United Airlines Flight 608 was a Douglas DC-6 airliner, registration NC37510, on a scheduled passenger flight from Los Angeles to Chicago when it crashed at 12:29 pm on October 24, 1947 about 1.5 miles southeast of Bryce Canyon Airport, Utah. There were no survivors among the 5 crew members and 47 passengers on board. It was the first crash of a DC-6, and at the time it was the second deadliest air crash in the United States, surpassed by Eastern Air Lines Flight 605 by only one fatality.
United Flight 608 departed from Los Angeles, California, at 10:23 a.m. on a routine flight to Chicago, Illinois. At 12:21 p.m. the plane's pilot, Capt. Everett L. McMillen, radioed that there was a fire in the baggage compartment which they could not control, with smoke entering the passenger cabin. The flight requested an emergency clearance to Bryce Canyon Airport, Utah, which was granted.
As the aircraft descended, pieces of the plane, including portions of the right wing, started to fall off and one of the emergency flares on the wing ignited. At 12:27 p.m., the last radio transmission was heard from the plane: "We may make it - approaching a strip." Accounts from observers state the plane passed over the canyon mesa, approximately 1500 yards from the airstrip. With gusts from the canyon floor pulling down the side of the mesa, the crippled aircraft, only 10 feet off the ground, was pulled out of control and crashed.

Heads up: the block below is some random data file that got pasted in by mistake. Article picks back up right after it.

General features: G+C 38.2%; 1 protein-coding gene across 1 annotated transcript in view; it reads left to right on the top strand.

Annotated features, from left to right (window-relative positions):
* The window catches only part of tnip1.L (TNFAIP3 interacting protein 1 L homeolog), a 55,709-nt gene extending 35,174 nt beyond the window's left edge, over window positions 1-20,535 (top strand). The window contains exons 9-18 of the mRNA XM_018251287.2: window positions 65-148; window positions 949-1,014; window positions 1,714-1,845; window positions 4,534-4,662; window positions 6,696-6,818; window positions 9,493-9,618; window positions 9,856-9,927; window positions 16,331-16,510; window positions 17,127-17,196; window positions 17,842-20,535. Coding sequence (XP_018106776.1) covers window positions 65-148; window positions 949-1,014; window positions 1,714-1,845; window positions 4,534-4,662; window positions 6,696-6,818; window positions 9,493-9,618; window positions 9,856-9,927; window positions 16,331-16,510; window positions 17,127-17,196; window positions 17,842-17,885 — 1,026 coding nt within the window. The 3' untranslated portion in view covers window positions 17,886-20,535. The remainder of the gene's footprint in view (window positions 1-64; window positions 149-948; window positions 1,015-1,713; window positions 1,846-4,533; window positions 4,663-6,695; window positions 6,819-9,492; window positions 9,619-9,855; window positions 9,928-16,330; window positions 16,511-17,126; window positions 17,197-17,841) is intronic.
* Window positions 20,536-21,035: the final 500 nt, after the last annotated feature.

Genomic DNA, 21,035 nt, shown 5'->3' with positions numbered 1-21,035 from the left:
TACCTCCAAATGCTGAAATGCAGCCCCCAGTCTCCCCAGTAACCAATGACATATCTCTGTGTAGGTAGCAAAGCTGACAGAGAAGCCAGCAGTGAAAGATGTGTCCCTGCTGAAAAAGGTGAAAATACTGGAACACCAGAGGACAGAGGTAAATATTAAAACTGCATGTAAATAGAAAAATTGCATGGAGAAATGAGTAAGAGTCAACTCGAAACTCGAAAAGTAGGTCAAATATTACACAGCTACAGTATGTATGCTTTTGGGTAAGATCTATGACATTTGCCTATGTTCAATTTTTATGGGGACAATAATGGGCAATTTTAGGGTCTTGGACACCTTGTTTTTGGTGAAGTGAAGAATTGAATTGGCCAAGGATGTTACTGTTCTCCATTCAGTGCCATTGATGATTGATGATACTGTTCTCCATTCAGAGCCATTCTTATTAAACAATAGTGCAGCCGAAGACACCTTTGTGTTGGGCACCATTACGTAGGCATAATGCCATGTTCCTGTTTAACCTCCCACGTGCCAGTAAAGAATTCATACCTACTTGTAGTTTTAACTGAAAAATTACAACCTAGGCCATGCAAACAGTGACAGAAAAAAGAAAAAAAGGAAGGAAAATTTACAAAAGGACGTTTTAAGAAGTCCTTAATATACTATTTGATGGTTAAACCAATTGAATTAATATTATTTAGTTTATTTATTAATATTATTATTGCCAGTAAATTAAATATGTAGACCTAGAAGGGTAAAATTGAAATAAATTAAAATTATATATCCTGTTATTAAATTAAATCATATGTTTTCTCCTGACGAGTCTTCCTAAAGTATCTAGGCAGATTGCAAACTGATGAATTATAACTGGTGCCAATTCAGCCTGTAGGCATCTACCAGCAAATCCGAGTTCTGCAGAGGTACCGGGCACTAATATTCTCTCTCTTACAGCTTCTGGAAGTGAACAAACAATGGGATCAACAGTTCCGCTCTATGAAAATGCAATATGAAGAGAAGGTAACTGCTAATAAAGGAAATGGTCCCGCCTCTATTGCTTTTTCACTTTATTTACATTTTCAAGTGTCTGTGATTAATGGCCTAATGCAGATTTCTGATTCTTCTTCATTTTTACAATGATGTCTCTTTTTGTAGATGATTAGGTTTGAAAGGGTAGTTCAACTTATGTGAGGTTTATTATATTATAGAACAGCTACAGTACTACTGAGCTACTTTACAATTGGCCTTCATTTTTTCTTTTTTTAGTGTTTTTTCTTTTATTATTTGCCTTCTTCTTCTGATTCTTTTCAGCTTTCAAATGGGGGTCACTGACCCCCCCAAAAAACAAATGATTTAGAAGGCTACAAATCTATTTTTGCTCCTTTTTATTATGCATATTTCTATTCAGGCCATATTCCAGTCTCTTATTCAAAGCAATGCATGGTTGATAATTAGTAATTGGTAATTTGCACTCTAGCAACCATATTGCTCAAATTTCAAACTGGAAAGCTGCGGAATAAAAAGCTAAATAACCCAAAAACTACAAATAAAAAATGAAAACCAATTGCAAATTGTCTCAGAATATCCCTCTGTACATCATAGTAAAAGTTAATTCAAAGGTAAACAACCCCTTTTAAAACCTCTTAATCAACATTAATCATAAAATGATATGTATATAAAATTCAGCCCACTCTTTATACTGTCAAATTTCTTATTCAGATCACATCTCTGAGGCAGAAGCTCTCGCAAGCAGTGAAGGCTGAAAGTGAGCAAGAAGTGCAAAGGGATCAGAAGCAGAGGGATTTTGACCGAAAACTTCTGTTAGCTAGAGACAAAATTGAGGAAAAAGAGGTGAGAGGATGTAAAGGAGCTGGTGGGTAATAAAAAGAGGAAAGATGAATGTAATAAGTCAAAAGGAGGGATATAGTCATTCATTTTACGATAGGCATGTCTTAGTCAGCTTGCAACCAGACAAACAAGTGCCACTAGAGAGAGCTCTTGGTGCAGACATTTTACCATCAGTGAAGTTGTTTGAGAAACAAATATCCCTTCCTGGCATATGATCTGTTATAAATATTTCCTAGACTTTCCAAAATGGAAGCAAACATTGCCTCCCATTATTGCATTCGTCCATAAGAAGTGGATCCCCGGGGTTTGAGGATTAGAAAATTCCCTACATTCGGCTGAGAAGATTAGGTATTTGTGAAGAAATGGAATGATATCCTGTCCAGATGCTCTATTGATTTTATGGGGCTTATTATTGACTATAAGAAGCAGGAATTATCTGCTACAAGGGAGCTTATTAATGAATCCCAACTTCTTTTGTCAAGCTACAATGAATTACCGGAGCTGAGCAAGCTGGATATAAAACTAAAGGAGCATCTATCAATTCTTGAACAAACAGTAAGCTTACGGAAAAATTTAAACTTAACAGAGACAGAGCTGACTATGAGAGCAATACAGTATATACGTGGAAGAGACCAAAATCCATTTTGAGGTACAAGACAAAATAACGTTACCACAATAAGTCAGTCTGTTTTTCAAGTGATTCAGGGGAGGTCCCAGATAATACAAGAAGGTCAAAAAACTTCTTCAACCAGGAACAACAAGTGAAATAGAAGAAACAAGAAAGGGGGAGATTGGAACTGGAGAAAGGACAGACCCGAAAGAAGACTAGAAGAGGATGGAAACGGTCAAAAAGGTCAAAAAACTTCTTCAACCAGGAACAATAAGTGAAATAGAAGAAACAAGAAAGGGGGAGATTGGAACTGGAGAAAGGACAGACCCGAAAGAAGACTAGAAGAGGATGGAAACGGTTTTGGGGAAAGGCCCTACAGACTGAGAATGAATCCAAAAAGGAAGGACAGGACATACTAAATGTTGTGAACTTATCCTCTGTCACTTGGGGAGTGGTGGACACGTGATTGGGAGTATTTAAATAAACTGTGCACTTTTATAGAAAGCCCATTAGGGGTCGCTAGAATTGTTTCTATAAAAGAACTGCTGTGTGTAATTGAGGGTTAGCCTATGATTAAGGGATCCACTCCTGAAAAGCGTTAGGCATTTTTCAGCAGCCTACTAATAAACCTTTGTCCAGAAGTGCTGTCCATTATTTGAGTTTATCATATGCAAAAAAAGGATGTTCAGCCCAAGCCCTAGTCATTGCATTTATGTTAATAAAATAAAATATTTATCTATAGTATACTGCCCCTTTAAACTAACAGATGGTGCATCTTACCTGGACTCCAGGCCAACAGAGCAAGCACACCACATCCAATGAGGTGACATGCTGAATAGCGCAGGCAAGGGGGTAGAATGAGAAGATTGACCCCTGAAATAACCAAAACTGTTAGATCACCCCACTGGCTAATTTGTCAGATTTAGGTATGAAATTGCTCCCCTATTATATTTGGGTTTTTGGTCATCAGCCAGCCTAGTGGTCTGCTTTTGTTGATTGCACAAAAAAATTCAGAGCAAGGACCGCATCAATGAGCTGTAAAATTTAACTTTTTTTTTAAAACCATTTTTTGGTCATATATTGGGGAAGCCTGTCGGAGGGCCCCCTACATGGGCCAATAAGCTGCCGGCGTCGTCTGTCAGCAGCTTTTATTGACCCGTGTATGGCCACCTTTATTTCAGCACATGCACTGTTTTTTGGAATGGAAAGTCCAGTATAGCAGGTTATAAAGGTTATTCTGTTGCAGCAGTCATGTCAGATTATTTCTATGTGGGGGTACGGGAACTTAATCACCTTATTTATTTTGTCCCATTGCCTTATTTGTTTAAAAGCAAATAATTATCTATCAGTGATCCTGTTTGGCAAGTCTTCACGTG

Ground observers reported that occupants of the airliner, prior to the impact, were throwing various items out the cabin door in an attempt to lighten the load as the DC-6 descended over the canyon. The airliner crashed onto National Park Service land, killing all 52 passengers and crew on board.
The October 25, 1947, edition of The Bridgeport (Conn.) Post reported the incident thusly:
At Fort Lauderdale in Florida, news of the crash was a hard hitter, just one month earlier a RAA flight crashed into a beach while approaching FLL. Everybody onboard including 5 on the ground were killed.
Several prominent persons were among the dead in the crash, including Jack Guenther, managing editor of Look Magazine and former United Press sports writer; Clement D. Ryan, former president of Montgomery Ward and Co.; Gerard Barnes Lambert Jr. (son of Gerard Barnes Lambert, founder of Warner-Lambert) and Jeff Burkett, a Chicago Cardinals football player.
Just over three weeks later, on November 11, 1947, a similar in-flight incident almost claimed a second commercial DC-6 airliner.
An American Airlines DC-6 (NC90741), on a flight from San Francisco to Chicago with 25 crew and passengers aboard, reported an on-board fire over Arizona and managed to make an emergency landing in flames at the airport at Gallup, New Mexico. All 25 occupants escaped the burning plane, and the fire was extinguished. But unlike the Bryce Canyon crash a month earlier, investigators now had a damaged but intact aircraft to examine and study.
The cause of both the Bryce Canyon crash and the near-fatal Gallup incident was eventually traced to a design flaw. A cabin heater intake scoop was positioned too close to the number 3 alternate tank air vent. If flightcrews allowed a tank to be overfilled during a routine fuel transfer between wing tanks, it could lead to several gallons of excess fuel flowing out of the tank vent and then being sucked into the cabin heater system, which then ignited the fuel. This caused the fire which destroyed the United aircraft at Bryce Canyon and severely damaged the American aircraft that landed in flames at Gallup.
In the Bryce Canyon crash, the Civil Aeronautics Board found the causes to be the design flaw, inadequate training of the crew about the danger, and the failure of the crew to halt the fuel transfer before the tank overflowed.